Hillsborough County School Board members tried to work out their differences at a training day in Temple Terrace on Oct. 11. Today, they will vote on revised school start times for 2018-19. [COLLEEN WRIGHT | Times]
  5. Expulsion cases are down, but not as much in New Tampa


    Expulsion and change of placement cases dropped dramatically in Hillsborough County this past year, to a total of 244.

    That's down from 508 in 2015-16 and 500 for 2014-15. And it is s steep drop from a decade ago, when the district removed as many as 1,000 students, mostly from its middle and high schools.

    A detailed report from the school district shows that African American students account for more than half the cases (124) even though they make up 21 percent of the student population. The proportions are fairly consistent with past years even though the total numbers have fallen across the board.

    A big change, under new district policies on discipline, is in the rate of expulsion cases in middle schools. A decade ago, in 2007, the numbers were McLane: 51, Eisenhower: 35, and Madison: 30. This year they are McLane: 3, Eisenhower: 5, and Madison: 5. For the last two years, district leaders have emphasized counseling, mentoring and social-emotional learning programs to address behavioral issues before they escalate. Expulsion cases are limited to specific offenses such as sexual battery, possession of a weapon, threat to the life of another student, and drug possession with intent to sell.

    Two exceptions in a sea of mostly lower numbers were in New Tampa's two high schools. Freedom High had 23 expulsion and change of placement cases, nearly 10 percent of the entire district. Wharton High came in second place with 17.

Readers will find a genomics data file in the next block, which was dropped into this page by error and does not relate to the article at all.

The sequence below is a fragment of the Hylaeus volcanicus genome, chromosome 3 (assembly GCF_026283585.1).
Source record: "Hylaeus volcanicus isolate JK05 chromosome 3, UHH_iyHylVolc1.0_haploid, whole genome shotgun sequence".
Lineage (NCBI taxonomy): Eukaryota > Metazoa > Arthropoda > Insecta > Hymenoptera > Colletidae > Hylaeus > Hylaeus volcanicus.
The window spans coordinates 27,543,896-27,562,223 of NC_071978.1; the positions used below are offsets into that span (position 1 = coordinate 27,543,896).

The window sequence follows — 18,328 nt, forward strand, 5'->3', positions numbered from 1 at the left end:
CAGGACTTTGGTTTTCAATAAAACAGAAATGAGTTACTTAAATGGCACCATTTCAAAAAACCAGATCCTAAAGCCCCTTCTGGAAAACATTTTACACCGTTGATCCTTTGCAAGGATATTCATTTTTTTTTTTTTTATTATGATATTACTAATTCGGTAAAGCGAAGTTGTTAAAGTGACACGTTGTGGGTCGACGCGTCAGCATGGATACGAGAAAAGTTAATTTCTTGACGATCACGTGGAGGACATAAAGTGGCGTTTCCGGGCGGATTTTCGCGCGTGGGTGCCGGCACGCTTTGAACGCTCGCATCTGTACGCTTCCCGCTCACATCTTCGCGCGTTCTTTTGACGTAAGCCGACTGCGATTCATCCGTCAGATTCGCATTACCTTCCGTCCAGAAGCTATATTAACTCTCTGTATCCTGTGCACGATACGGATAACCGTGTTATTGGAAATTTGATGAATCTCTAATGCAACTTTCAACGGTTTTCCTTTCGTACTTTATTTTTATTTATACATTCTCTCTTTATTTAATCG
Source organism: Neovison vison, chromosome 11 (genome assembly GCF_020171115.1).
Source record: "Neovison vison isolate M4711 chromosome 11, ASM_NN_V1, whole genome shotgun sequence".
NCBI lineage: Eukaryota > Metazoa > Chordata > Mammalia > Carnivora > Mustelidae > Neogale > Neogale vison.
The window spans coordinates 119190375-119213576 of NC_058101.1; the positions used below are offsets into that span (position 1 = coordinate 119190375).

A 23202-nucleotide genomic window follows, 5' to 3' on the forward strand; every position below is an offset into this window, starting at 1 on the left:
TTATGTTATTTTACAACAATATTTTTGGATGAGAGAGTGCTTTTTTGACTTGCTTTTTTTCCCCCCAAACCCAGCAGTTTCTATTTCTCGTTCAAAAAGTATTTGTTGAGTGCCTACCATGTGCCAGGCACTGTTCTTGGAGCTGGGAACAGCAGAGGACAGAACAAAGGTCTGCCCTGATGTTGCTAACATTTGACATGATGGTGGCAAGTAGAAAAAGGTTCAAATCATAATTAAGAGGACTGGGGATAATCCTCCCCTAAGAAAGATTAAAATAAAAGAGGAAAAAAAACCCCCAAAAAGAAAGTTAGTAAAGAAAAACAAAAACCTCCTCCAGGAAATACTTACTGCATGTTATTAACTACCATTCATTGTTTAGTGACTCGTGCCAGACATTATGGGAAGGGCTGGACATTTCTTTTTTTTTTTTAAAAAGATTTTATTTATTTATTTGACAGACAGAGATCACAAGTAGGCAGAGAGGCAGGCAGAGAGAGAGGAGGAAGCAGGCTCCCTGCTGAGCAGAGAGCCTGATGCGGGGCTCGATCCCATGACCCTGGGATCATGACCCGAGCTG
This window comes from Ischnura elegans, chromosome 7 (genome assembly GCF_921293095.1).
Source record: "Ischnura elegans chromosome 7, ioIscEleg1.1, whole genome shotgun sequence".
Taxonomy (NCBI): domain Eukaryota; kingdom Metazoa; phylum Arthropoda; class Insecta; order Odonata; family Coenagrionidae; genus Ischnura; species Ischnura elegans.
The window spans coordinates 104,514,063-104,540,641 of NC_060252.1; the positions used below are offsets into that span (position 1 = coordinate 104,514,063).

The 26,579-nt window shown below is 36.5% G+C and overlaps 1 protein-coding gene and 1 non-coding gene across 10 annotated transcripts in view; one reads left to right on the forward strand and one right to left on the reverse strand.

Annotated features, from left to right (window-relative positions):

New this year in the report is a school-by-school count of 58 students who have shown "continually disruptive behavior." That's what is represented in the sixth, unlabelled spreadsheet page. 

    Those 58 students are not included in the expulsion and change of placement statistics, as their offenses do not rise to the level that would allow an expulsion hearing. They can remain in their schools or, in some cases, be moved to an alternative site....

    Freedom High School led Hillsborough County this year in expulsion and change of placement cases, with 23.
  6. Here's what those two charter schools promised the Hillsborough School Board


    How much authority do local school boards have over charter schools?

    Not a lot, the Hillsborough board was reminded this week.

    Two D-rated charter schools were required, by law, to come before the elected board and present their plans for improvement.

    But, the board members were told, they would not be asked to sign off on the plans and staff, although allowed to visit the schools regularly and offer help, cannot do their thinking for them....

    Community Charter School of Excellence promises to increase grade-level test scores by 50 percent --- three students at a time.
  7. Hillsborough proposes starting high school at 8:30 a.m., elementary school at 7:40 a.m.


    TAMPA — A new plan for public school times in Hillsborough County seeks to ease sleep deprivation for high school students and put magnet programs on more attractive schedules.